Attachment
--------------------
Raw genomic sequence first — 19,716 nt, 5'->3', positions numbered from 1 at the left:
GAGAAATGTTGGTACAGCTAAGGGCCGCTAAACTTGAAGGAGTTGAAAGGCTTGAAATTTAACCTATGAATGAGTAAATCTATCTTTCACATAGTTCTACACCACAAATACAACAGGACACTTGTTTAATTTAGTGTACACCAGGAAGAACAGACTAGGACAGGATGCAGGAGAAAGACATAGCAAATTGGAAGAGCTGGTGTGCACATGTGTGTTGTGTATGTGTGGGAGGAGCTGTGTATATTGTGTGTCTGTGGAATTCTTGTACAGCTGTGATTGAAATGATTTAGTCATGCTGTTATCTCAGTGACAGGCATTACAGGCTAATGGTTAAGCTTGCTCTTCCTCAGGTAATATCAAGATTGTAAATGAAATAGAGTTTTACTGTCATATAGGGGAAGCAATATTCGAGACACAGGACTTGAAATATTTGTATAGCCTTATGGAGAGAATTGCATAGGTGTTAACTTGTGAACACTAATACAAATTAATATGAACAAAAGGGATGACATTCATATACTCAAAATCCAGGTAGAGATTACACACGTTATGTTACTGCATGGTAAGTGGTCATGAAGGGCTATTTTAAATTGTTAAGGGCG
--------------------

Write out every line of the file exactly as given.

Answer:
Raw genomic sequence first — 19,716 nt, 5'->3', positions numbered from 1 at the left:
GAGAAATGTTGGTACAGCTAAGGGCCGCTAAACTTGAAGGAGTTGAAAGGCTTGAAATTTAACCTATGAATGAGTAAATCTATCTTTCACATAGTTCTACACCACAAATACAACAGGACACTTGTTTAATTTAGTGTACACCAGGAAGAACAGACTAGGACAGGATGCAGGAGAAAGACATAGCAAATTGGAAGAGCTGGTGTGCACATGTGTGTTGTGTATGTGTGGGAGGAGCTGTGTATATTGTGTGTCTGTGGAATTCTTGTACAGCTGTGATTGAAATGATTTAGTCATGCTGTTATCTCAGTGACAGGCATTACAGGCTAATGGTTAAGCTTGCTCTTCCTCAGGTAATATCAAGATTGTAAATGAAATAGAGTTTTACTGTCATATAGGGGAAGCAATATTCGAGACACAGGACTTGAAATATTTGTATAGCCTTATGGAGAGAATTGCATAGGTGTTAACTTGTGAACACTAATACAAATTAATATGAACAAAAGGGATGACATTCATATACTCAAAATCCAGGTAGAGATTACACACGTTATGTTACTGCATGGTAAGTGGTCATGAAGGGCTATTTTAAATTGTTAAGGGCG